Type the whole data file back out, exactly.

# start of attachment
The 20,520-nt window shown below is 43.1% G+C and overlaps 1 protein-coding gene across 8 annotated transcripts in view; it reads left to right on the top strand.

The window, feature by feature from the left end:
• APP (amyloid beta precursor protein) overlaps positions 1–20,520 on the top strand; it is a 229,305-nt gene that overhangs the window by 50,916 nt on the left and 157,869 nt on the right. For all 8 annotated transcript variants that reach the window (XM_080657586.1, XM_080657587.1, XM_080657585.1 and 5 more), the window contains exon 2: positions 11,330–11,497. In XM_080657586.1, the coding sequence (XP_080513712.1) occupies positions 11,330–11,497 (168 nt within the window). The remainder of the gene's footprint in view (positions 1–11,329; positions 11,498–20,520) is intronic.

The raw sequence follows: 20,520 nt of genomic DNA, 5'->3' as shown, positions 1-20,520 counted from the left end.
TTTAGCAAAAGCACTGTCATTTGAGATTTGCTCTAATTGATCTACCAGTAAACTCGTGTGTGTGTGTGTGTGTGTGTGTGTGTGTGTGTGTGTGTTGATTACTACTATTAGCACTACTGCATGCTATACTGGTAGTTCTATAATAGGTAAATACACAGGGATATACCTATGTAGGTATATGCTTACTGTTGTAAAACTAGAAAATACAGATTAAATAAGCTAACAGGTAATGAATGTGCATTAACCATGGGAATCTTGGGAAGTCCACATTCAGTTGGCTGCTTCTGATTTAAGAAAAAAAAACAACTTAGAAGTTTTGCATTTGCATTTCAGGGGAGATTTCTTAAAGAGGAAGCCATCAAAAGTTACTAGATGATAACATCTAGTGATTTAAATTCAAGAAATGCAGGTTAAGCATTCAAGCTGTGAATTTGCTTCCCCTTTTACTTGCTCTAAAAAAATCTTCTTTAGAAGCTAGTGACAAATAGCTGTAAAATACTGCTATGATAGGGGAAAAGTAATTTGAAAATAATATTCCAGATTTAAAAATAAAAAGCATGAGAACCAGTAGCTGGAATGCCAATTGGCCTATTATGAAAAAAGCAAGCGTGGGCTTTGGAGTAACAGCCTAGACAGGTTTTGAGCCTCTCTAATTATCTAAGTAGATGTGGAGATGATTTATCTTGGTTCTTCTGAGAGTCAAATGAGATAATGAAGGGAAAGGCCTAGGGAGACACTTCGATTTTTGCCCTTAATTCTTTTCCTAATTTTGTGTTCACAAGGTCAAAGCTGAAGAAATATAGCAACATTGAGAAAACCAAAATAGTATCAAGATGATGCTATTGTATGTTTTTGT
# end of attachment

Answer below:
The 20,520-nt window shown below is 43.1% G+C and overlaps 1 protein-coding gene across 8 annotated transcripts in view; it reads left to right on the top strand.

The window, feature by feature from the left end:
• APP (amyloid beta precursor protein) overlaps positions 1–20,520 on the top strand; it is a 229,305-nt gene that overhangs the window by 50,916 nt on the left and 157,869 nt on the right. For all 8 annotated transcript variants that reach the window (XM_080657586.1, XM_080657587.1, XM_080657585.1 and 5 more), the window contains exon 2: positions 11,330–11,497. In XM_080657586.1, the coding sequence (XP_080513712.1) occupies positions 11,330–11,497 (168 nt within the window). The remainder of the gene's footprint in view (positions 1–11,329; positions 11,498–20,520) is intronic.

The raw sequence follows: 20,520 nt of genomic DNA, 5'->3' as shown, positions 1-20,520 counted from the left end.
TTTAGCAAAAGCACTGTCATTTGAGATTTGCTCTAATTGATCTACCAGTAAACTCGTGTGTGTGTGTGTGTGTGTGTGTGTGTGTGTGTGTGTGTTGATTACTACTATTAGCACTACTGCATGCTATACTGGTAGTTCTATAATAGGTAAATACACAGGGATATACCTATGTAGGTATATGCTTACTGTTGTAAAACTAGAAAATACAGATTAAATAAGCTAACAGGTAATGAATGTGCATTAACCATGGGAATCTTGGGAAGTCCACATTCAGTTGGCTGCTTCTGATTTAAGAAAAAAAAACAACTTAGAAGTTTTGCATTTGCATTTCAGGGGAGATTTCTTAAAGAGGAAGCCATCAAAAGTTACTAGATGATAACATCTAGTGATTTAAATTCAAGAAATGCAGGTTAAGCATTCAAGCTGTGAATTTGCTTCCCCTTTTACTTGCTCTAAAAAAATCTTCTTTAGAAGCTAGTGACAAATAGCTGTAAAATACTGCTATGATAGGGGAAAAGTAATTTGAAAATAATATTCCAGATTTAAAAATAAAAAGCATGAGAACCAGTAGCTGGAATGCCAATTGGCCTATTATGAAAAAAGCAAGCGTGGGCTTTGGAGTAACAGCCTAGACAGGTTTTGAGCCTCTCTAATTATCTAAGTAGATGTGGAGATGATTTATCTTGGTTCTTCTGAGAGTCAAATGAGATAATGAAGGGAAAGGCCTAGGGAGACACTTCGATTTTTGCCCTTAATTCTTTTCCTAATTTTGTGTTCACAAGGTCAAAGCTGAAGAAATATAGCAACATTGAGAAAACCAAAATAGTATCAAGATGATGCTATTGTATGTTTTTGT